It's All Over For Jim Balsillie

Steve ThompsonAnalyst IIIJune 18, 2009

PITTSBURGH - OCTOBER 05:  Jim Balsillie Chairman and Co-CEO of Research In Motion and new owner of the Pittsburgh Penguins poses with his Blackberry in a press conference announcing the purchase of the team after the first period at Mellon Arena on October 5, 2006 in Pittsburgh, Pennsylvania.  (Photo by Harry How/Getty Images)

Sadly, Jim Balsillie should stop trying to ram his head through a brick wall.  This time the NHL didn't say no, it said never.  If the NHL won't accept Balsillie's money this time then it never will because there won't be a worse mess than Phoenix that will arise.

There is no point of him trying to "negotiate" with the league to get the Coyotes, because any "negotiation" will be nothing more than a sham.  Nor should he try for another failed franchise because the same thing will happen.

And now he can't even "come through the front door" and get an expansion franchise.  If the NHL sees his name on any bid for a team, even if he is not the front man, they will automatically reject that bid because his tactics were so odious to them.

The NHL was right to reject Balsillie for two reasons.  He acted like a pushy house buyer who embarrassed the league when he couldn't buy Pittsburgh, and his attempt to get the Coyotes threatened the framework of the NHL's constitution.  Also, no league likes to have its franchises shifted and Hamilton would have gained its team at the expense of the Phoenix fans, however few there are.

When Gary Bettman puts his defense of the league's constitution as the reason to reject Balsillie, you can't argue with him.  So Balsillie should stop wasting his time and money with this lot and forget them.

If he wants to be a Canadian sports patriot, the only thing left to him is to become the owner of a 10th CFL team.  That league will not reject his money.

I use the word "sadly" above because everyone knew this was going to happen, and Hamilton, which deserves a franchise, is being treated shamefully by the NHL again.

While Bettman and the NHL were right to reject Balsillie for the above reasons, the whole Balsillie episode from Pittsburgh through Nashville to Phoenix shows how little the NHL values its Canadian markets, which Canadian fans should be rightly alarmed about.

To begin with, Balsillie was defeated by the usual gang which I talked about in my five articles about the history of NHL expansion to Canada.

There were the six Canadian owners, who, like their predecessors in the past, such as Harold Ballard and ex-Canadian, Jack Kent Cooke (who went to my high school), don't want to share their Canadian TV money or their markets with another Canadian team.

They were joined by the American commissioner and American owners who want to make hockey an American "national game" and view any new Canadian franchise as a threat to that goal.

While Balsillie's tactics to try to embarrass the league merit rejection, what is also revealing is that the NHL made no attempt to find any compromises.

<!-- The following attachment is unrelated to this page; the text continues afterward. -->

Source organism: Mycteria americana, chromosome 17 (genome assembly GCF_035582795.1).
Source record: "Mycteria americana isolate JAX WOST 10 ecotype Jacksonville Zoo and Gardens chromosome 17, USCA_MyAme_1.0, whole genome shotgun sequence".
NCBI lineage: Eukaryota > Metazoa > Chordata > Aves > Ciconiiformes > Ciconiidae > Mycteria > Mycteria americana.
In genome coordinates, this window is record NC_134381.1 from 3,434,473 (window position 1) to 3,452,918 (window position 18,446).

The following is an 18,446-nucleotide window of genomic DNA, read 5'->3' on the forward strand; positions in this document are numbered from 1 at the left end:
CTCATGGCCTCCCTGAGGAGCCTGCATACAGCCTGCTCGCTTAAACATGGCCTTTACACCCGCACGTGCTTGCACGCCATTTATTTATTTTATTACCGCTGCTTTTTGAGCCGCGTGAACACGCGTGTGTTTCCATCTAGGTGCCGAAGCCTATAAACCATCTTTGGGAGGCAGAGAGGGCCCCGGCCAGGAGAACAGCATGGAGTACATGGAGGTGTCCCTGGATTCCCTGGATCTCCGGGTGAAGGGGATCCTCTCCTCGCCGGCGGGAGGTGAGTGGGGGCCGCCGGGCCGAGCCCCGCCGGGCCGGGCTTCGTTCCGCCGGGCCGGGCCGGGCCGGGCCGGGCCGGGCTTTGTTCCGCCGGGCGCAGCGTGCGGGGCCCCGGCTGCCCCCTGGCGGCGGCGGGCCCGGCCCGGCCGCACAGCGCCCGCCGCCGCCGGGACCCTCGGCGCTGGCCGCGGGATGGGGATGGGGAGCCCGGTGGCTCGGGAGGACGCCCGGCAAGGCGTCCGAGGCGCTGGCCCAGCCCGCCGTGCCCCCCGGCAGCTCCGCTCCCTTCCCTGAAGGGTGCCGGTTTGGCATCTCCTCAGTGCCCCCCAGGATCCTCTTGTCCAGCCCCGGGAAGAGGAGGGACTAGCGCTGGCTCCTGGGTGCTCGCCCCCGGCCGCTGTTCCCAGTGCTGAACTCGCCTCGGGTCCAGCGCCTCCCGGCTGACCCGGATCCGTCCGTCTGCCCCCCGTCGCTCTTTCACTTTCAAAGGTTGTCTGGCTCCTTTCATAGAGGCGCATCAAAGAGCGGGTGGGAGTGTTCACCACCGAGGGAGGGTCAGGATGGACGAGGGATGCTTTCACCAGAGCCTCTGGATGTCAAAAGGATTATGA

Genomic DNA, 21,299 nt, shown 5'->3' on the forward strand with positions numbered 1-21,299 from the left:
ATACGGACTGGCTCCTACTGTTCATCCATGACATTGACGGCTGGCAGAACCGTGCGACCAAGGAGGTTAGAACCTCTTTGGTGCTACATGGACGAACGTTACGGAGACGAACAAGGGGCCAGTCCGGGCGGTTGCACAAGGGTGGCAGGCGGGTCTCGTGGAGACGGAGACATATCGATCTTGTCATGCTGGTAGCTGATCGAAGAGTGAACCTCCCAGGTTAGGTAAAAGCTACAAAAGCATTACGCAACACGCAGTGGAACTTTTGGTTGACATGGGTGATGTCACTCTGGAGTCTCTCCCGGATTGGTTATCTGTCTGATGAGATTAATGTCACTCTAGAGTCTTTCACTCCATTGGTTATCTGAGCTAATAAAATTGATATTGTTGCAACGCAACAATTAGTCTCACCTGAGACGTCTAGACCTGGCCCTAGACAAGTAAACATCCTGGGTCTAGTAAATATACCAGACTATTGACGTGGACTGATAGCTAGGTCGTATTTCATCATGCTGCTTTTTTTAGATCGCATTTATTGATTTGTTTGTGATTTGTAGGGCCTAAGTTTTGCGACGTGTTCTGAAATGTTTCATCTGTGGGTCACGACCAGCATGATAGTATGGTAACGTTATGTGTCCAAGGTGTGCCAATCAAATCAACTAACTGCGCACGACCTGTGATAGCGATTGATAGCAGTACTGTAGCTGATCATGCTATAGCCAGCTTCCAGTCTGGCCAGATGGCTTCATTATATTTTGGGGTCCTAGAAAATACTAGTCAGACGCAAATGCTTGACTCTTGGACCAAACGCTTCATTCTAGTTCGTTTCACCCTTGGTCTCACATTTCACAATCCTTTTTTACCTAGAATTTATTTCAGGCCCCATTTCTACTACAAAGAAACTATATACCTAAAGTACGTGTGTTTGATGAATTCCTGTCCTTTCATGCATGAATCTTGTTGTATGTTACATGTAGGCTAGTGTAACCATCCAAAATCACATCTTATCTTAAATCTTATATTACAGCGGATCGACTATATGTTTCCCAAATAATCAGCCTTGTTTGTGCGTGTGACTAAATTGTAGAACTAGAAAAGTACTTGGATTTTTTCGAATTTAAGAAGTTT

After his attempt to buy Pittsburgh failed, the NHL could have promised Balsillie an expansion team or the chance to buy and move another team if a similar situation arose.  With these assurances, the Nashville and Phoenix situations would not have arisen.

But the NHL looks down on Canadian markets.  Their defense of Pittsburgh, Nashville, and Phoenix stands in contrast to how much they defended Winnipeg and Quebec.  There were no all-out attempts to find new investors and get new arenas built when those franchises were threatened.

Their position is clear.  They would rather continue to lose money in an American market that has yet to make one dollar since it arrived than accept an almost guaranteed money-making Canadian one.

The Phoenix franchise is in dire straits.  They have a bad lease, a bad team that got rid of all its top players in a fire sale at the trade deadline, and few fans.  Why would anyone want to invest in such a market?  The last owner lost $300 million.

The defense of Phoenix only emphasizes how much the NHL is spiritually alienated from Canada.

It was written in the Toronto Sun that the only good thing about this episode was that the NHL finally knows how much southern Ontario wants another team.

I say two things:  First, Copps Coliseum was built nearly 30 years ago with the avowed aim of getting an NHL franchise.  If building a proper NHL-size arena didn't make the league aware that Hamilton wanted a franchise, nothing will.  If you watch the last game of the 1987 Canada Cup, you'll see several signs asking for an NHL team.

Second, even if they are now "aware" of southern Ontario, the NHL will continue to belittle the market.  They'll set up barriers like "territorial rights" to protect "threatened" franchises like Toronto and Buffalo.

And when expansion is announced, the NHL will prefer other "non-traditional" hockey markets like Houston, Las Vegas, San Diego, New Orleans, Oklahoma City, etc.

It was that kind of thinking that gave rise to Phoenix, Nashville, Atlanta, Florida, etc.

And Canadian saviours like Balsillie are told to ride off into the sunset.


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